French lawmakers voted to water down a draft copyright law that could force Apple Computer to make its iPod music player and iTunes online store compatible with rivals' offerings, an Associated Press report said.
Currently, music bought on Apple iTunes could be played only on iPods, and an iPod could not play songs purchased from rival stores, such as Sony's Connect, the report said.
Critics had called the restrictions anti-competitive and anti-consumer, but the lock-in was a key part of the companies' business models, the report further said.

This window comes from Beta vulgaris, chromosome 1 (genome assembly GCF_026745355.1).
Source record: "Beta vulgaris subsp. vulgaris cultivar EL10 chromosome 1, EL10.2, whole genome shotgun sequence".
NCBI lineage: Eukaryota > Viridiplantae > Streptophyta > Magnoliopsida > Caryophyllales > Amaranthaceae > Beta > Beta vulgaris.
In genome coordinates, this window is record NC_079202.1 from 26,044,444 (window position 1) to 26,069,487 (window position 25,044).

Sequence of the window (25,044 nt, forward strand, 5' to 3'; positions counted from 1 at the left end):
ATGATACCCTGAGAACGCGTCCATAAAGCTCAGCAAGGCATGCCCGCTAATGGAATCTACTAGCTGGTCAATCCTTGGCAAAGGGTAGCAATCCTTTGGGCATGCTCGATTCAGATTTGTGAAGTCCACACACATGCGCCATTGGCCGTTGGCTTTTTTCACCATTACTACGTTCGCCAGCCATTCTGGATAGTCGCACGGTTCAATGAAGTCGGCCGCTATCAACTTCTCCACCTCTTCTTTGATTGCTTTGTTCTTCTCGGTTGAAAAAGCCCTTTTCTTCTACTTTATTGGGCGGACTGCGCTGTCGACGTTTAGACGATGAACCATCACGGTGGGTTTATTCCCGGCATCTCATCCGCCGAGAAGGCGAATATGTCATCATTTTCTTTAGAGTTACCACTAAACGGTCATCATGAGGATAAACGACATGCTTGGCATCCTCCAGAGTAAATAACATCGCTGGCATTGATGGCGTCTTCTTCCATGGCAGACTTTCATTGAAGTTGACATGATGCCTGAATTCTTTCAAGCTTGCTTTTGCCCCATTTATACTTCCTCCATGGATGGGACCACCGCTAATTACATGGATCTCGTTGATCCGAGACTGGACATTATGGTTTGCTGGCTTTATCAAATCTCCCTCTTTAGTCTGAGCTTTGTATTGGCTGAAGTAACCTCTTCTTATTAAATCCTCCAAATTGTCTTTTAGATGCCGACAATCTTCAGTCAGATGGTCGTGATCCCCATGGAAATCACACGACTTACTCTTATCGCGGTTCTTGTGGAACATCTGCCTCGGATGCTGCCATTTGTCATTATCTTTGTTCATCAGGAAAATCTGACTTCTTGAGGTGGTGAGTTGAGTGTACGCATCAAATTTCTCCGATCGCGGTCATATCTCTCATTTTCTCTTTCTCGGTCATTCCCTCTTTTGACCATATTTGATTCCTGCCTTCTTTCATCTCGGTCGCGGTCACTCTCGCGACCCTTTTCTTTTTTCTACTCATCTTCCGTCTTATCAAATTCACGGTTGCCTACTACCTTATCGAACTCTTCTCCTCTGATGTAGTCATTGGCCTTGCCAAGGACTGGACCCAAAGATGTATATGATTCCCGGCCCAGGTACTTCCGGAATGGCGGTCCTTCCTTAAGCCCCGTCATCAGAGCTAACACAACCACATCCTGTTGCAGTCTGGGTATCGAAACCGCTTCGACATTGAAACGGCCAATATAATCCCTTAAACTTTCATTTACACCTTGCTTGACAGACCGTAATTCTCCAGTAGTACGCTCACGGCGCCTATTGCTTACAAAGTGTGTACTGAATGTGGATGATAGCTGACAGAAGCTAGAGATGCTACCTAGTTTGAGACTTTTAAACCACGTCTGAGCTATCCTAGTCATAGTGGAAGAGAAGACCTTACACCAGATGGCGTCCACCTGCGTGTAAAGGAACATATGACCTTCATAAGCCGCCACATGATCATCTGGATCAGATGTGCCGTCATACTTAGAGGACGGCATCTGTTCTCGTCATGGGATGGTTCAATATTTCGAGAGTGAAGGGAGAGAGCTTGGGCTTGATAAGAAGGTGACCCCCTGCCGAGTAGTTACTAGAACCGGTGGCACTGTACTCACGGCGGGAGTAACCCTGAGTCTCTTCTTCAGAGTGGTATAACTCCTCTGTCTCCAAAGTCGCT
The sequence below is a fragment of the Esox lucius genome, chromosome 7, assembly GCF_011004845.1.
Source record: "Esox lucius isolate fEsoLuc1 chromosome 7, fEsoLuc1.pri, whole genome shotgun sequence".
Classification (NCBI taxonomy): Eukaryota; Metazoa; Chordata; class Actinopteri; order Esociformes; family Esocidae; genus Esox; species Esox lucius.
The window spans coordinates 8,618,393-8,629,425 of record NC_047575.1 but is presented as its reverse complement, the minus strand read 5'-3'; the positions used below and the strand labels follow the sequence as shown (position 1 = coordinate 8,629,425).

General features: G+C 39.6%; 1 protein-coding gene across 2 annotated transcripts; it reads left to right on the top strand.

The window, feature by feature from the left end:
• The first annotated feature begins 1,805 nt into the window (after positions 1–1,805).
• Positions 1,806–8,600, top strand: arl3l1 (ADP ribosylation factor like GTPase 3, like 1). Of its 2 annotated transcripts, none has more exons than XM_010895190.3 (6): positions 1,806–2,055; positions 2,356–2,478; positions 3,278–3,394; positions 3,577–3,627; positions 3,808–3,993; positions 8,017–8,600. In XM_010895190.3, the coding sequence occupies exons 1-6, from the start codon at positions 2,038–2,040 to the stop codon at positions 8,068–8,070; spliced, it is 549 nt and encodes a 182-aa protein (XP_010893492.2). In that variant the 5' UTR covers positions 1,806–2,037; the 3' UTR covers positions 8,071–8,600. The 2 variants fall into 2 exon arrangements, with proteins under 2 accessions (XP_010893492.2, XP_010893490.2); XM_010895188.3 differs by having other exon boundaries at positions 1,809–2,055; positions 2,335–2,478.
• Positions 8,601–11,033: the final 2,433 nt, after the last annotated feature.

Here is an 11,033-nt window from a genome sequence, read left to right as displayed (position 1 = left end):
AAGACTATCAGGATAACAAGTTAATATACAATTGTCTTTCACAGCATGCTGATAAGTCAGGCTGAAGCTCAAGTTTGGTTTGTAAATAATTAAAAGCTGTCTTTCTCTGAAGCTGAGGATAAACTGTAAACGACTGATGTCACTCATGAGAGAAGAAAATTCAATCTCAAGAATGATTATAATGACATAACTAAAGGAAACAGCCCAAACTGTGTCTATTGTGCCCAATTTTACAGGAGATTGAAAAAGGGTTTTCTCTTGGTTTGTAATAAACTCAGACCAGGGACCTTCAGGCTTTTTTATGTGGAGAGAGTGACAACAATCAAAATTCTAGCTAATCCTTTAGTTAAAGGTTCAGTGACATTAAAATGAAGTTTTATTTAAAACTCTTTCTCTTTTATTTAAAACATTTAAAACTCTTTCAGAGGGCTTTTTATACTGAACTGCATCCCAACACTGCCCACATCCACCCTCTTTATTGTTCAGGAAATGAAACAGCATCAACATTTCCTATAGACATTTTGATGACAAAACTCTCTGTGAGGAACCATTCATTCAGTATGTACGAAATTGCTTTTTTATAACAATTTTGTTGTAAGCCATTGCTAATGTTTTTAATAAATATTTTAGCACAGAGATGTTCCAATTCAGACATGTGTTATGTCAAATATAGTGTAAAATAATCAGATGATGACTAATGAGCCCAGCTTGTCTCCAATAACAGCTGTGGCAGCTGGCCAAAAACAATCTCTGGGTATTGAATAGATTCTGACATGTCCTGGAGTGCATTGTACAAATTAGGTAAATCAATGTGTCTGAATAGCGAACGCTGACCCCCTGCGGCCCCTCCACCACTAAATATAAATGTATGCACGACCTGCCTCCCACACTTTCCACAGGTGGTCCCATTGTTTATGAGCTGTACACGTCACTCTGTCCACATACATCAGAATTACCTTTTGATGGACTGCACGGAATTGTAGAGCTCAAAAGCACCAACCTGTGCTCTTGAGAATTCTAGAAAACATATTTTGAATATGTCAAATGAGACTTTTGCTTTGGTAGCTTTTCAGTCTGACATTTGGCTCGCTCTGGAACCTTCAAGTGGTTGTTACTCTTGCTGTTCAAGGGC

The National Assembly, France's lower house, voted in March to force companies such as Apple and Sony to abandon their closed approaches and hand over exclusive copy-protection technologies to any rival that wanted to offer compatible music players and online stores, the report said.
While the compromise adopted still asserted that companies should share the technical data essential to such "interoperability," it toned down many of the tougher measures backed by the lower house, the report said.